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Sunday, February 4, 2024

Cabin Deck Top Construction

 



The top deck construction involves installation of Carlins, Cleats, Dorade Boxes, Electrical, Top Deck and yes, a couple of Mods.


I decided to beef up the two 18mm x 25mm upper longitudinal carlins between BH2 and BH3 to 20mm x 30mm. I'm using Hoop Pine for the carlins but have not yet decided whether I will paint or lacquer them. Whatever I decide I will carry on that theme to the three cleats located on the top edges of BH2 and the two cleats on the rear cabin wall.

  



Cardboard templates are made for the cleats and traced onto the Hoop Pine.




The upper carlins and forward cabin cleats are installed. 



There are some tricky angles required for the cleats to ensure a neat finish. The inside edges are routed, and the cleats are sanded to a fine finish prior to installing.




The aft cabin cleats are glued in place.






The Starboard Dorade Box is stitched in place and epoxy tack welded.








The Port Dorade Box is stitched
 in place and epoxy tack welded.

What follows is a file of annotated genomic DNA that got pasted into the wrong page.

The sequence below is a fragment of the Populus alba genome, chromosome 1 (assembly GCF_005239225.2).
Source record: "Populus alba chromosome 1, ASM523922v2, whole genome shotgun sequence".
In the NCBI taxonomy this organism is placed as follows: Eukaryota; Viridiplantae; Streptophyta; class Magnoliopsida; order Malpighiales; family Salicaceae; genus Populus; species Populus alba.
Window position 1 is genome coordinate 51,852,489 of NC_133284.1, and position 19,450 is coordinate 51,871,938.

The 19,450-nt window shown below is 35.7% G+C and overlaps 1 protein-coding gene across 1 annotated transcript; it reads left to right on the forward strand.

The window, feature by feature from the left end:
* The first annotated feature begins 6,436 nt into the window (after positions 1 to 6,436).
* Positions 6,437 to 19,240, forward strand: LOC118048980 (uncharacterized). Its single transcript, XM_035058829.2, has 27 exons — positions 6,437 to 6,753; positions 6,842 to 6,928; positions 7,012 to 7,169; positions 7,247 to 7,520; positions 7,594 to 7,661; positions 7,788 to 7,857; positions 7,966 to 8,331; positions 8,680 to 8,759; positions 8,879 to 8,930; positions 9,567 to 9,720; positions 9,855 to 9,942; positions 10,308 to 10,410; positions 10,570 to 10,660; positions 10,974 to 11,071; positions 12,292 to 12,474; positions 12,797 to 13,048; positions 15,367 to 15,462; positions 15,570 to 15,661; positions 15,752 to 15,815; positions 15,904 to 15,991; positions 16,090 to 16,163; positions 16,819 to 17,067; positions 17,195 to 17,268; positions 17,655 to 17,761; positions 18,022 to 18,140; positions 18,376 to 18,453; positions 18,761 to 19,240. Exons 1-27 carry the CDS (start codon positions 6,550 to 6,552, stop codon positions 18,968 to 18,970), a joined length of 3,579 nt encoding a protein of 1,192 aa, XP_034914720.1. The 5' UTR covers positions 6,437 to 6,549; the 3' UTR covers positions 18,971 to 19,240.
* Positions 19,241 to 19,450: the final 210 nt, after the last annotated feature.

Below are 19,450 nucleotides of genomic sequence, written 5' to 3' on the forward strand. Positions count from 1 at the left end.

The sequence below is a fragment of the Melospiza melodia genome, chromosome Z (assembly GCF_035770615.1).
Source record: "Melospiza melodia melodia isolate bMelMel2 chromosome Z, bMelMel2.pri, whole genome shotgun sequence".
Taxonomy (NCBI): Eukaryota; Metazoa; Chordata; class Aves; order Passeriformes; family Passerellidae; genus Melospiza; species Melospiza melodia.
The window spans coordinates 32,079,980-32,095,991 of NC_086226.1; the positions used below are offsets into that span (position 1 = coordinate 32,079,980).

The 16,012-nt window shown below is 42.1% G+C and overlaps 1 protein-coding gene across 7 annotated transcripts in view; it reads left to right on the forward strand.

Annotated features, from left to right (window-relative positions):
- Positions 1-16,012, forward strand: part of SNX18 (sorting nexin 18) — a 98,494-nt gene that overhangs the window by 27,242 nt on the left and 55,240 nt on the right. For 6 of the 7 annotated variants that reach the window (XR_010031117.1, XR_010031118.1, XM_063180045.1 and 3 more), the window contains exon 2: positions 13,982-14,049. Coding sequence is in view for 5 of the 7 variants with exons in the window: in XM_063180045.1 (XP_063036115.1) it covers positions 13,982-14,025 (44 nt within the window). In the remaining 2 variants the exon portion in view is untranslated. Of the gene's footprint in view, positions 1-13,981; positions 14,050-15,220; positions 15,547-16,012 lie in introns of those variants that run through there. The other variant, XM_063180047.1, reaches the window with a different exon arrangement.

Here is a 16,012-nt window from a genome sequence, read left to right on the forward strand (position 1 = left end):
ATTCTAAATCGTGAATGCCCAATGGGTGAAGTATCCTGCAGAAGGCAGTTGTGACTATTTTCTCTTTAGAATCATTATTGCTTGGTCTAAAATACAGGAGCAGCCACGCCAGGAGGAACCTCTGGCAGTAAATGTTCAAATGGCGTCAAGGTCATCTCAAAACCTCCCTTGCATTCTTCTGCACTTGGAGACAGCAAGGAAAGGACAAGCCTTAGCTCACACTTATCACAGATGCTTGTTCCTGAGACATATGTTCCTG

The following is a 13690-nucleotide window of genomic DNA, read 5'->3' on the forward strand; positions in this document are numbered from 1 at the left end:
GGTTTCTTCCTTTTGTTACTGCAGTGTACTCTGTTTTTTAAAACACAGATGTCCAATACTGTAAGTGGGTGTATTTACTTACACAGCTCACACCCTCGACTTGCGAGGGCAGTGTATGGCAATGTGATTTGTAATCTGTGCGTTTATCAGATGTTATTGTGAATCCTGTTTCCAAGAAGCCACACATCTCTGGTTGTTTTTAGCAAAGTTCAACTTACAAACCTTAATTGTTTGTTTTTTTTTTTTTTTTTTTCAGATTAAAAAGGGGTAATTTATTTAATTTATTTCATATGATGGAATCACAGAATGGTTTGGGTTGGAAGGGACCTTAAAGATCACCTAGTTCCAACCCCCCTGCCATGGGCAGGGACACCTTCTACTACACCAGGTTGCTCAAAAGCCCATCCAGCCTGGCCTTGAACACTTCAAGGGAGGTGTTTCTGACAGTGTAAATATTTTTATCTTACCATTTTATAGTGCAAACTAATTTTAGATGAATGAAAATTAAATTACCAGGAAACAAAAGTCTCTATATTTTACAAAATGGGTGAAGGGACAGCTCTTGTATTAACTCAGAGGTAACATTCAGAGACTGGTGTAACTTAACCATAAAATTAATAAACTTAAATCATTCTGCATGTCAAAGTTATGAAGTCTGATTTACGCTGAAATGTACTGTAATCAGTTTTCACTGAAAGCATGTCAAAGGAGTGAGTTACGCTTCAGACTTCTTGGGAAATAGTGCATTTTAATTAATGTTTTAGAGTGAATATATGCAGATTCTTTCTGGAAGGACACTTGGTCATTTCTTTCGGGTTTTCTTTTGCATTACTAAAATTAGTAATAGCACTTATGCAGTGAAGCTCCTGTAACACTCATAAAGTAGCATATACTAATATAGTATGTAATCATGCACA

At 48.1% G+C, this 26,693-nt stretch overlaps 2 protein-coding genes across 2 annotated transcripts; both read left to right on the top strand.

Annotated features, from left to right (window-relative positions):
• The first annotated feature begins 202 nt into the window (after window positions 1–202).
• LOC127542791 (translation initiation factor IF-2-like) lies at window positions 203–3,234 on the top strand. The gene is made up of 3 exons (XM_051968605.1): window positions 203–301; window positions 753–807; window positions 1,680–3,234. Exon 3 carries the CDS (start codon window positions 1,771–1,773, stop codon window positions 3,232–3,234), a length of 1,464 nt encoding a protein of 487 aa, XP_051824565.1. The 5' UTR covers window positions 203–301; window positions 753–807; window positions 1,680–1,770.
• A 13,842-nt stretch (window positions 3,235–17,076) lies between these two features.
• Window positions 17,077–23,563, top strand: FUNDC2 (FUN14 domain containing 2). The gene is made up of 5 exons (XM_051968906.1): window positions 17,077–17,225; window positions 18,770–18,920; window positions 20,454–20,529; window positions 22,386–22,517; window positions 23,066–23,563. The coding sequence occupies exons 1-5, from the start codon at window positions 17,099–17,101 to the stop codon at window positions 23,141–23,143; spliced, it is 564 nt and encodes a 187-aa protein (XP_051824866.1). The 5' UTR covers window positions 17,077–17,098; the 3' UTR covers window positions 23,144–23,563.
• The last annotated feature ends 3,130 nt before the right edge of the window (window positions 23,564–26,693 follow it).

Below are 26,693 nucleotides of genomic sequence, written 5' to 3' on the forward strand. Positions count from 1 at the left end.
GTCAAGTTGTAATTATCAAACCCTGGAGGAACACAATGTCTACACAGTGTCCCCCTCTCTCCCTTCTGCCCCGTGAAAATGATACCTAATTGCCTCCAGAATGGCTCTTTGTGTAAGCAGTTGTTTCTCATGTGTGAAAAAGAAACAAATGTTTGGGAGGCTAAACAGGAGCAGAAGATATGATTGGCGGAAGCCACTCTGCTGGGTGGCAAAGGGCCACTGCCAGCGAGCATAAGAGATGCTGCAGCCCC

The Dorade Boxes are filleted and glassed for strength.










The Dorade Box cleats are shaped and 2 pieces of 9mm ply are glued together for the backing blocks.






For additional strength I added two strips of glass tape to the inside where the backing blocks will be installed. The tape ran from BH 2 completely around the Dorade Box to the hull side.








The backing blocks are glued and temporarily screwed in place.









The last three things (hopefully) to do before installing the cabin roof which will close up the Dorade Boxes is:
1) Drill for drainage and
2) Provide waterproof access for electrical wires to connect the navigation lights and the solar panel.
3) Glue the Dorade Box cleats.







The drainage holes are drilled out with a 25mm Forstner bit. A 25mm diameter electrical conduit is roughened up with 40 grit sandpaper and epoxied into place.











When set hard the conduit is cut off and sanded smooth leaving a smooth waterproof drainage hole from the Dorade box.







25mm conduit is also glued into the forward deck top and secured to the backing block. This will allow wiring to travel up from the electrical panel and prevent water entering the forward cabin storage area.








And finally, the cleats are glued in place.









NEXT





I decided to install 2 Butterfly Vents on BH2 for the Dorade Box ventilation.






 




I drew the Butterfly Vent dimensions onto a 25mm thick piece of Hoop Pine and using a Japanese saw rough cut the section.